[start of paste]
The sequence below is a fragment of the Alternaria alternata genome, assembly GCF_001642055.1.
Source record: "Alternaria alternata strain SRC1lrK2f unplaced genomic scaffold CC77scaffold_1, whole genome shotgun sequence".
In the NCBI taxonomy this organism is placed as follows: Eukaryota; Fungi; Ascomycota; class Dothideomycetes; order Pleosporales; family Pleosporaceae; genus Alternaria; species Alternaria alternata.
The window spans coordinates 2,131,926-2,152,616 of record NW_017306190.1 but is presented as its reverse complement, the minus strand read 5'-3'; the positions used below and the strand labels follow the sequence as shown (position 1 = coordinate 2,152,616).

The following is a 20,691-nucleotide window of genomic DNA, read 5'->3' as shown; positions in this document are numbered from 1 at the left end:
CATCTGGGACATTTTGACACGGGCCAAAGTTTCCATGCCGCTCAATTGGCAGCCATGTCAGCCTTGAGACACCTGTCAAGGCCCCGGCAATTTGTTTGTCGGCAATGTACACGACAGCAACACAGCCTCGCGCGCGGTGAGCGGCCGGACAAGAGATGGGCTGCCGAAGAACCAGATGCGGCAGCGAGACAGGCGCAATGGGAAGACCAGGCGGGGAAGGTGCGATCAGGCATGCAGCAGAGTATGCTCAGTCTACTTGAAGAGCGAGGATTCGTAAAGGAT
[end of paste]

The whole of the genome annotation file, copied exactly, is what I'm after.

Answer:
The sequence below is a fragment of the Alternaria alternata genome, assembly GCF_001642055.1.
Source record: "Alternaria alternata strain SRC1lrK2f unplaced genomic scaffold CC77scaffold_1, whole genome shotgun sequence".
In the NCBI taxonomy this organism is placed as follows: Eukaryota; Fungi; Ascomycota; class Dothideomycetes; order Pleosporales; family Pleosporaceae; genus Alternaria; species Alternaria alternata.
The window spans coordinates 2,131,926-2,152,616 of record NW_017306190.1 but is presented as its reverse complement, the minus strand read 5'-3'; the positions used below and the strand labels follow the sequence as shown (position 1 = coordinate 2,152,616).

The following is a 20,691-nucleotide window of genomic DNA, read 5'->3' as shown; positions in this document are numbered from 1 at the left end:
CATCTGGGACATTTTGACACGGGCCAAAGTTTCCATGCCGCTCAATTGGCAGCCATGTCAGCCTTGAGACACCTGTCAAGGCCCCGGCAATTTGTTTGTCGGCAATGTACACGACAGCAACACAGCCTCGCGCGCGGTGAGCGGCCGGACAAGAGATGGGCTGCCGAAGAACCAGATGCGGCAGCGAGACAGGCGCAATGGGAAGACCAGGCGGGGAAGGTGCGATCAGGCATGCAGCAGAGTATGCTCAGTCTACTTGAAGAGCGAGGATTCGTAAAGGAT